Reasons for selling a business often fall into two main categories. The first is a sale that is planned almost from the beginning or by an owner who knows that sellingthe business is or should be a planned event. The second is exactly the opposite – unplanned. The sale is motivated by a specific event such as health, divorce, business crises, etc.
In addition to the two major reasons, there are a host of unpredictable causes for the sale of a company.
A seller may not even be thinking of selling when he or she is approached by an individual, institutional investor or a larger competitor, and an attractive offer is made. The owner of a business may die, and the heirs have no interest in operating it. A company may bring in new management who decides to sell off a division or two; or maybe even decides that selling the entire business is in the best interests of its stakeholders.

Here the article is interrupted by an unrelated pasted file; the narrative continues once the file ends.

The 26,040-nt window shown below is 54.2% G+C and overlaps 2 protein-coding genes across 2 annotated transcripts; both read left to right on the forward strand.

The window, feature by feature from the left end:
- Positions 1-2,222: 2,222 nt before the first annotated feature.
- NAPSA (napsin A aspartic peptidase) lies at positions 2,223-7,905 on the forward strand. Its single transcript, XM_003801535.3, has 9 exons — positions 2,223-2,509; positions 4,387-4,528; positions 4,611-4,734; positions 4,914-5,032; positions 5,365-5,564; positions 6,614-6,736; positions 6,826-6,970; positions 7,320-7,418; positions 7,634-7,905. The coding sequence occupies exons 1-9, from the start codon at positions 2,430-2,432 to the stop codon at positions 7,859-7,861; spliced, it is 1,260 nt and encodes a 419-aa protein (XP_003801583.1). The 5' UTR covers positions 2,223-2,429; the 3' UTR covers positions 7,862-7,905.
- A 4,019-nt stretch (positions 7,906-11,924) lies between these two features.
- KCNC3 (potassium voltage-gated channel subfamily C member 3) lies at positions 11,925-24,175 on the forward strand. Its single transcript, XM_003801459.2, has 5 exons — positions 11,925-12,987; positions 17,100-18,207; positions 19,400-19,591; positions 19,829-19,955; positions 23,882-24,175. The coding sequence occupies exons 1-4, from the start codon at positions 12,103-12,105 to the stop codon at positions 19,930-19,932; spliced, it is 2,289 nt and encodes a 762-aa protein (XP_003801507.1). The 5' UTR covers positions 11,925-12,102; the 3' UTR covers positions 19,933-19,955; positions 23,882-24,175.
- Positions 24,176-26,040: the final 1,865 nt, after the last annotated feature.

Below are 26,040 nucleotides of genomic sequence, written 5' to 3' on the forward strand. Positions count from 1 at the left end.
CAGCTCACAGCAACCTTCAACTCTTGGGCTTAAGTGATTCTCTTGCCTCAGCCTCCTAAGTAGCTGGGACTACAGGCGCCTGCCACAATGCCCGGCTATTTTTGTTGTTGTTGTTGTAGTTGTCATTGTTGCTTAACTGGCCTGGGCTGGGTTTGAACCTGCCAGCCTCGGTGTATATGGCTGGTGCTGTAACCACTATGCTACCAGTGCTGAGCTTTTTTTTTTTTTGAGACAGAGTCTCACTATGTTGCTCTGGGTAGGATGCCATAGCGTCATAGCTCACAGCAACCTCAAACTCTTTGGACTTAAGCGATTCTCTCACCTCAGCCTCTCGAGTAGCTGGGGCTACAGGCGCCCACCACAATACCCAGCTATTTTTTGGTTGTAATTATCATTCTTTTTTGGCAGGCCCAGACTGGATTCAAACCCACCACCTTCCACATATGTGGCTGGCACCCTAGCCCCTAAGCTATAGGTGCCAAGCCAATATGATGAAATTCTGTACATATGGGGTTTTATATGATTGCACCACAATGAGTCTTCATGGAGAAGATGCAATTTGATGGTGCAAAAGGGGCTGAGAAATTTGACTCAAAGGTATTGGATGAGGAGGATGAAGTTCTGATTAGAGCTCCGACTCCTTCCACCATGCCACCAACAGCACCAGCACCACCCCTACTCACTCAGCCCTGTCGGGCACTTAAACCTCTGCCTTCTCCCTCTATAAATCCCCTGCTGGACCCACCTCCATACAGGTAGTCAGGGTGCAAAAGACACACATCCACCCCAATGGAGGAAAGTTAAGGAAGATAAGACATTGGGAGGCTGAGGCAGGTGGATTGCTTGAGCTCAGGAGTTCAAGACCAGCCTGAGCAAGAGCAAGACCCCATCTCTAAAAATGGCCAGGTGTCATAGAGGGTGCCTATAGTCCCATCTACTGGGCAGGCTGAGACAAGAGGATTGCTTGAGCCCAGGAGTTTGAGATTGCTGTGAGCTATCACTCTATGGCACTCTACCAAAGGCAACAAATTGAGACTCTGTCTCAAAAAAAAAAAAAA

A major competitor may enter the market, forcing a business owner to elect to sell. And the competition may not just be another company. The owner of a business may realize that an external threat is such that the company will lose a competitive advantage. Utilization of new technology by a competitor may outdate the way a company produces its products. Two competitors may merge, placing new pressures on a company. The growth of franchising and big box stores can promote themselves on a much larger scale than a single business, no matter how good it is. National advertising can create the perception that a large business’s pricing, inventory or service is better than the smaller competitor, even if it isn’t.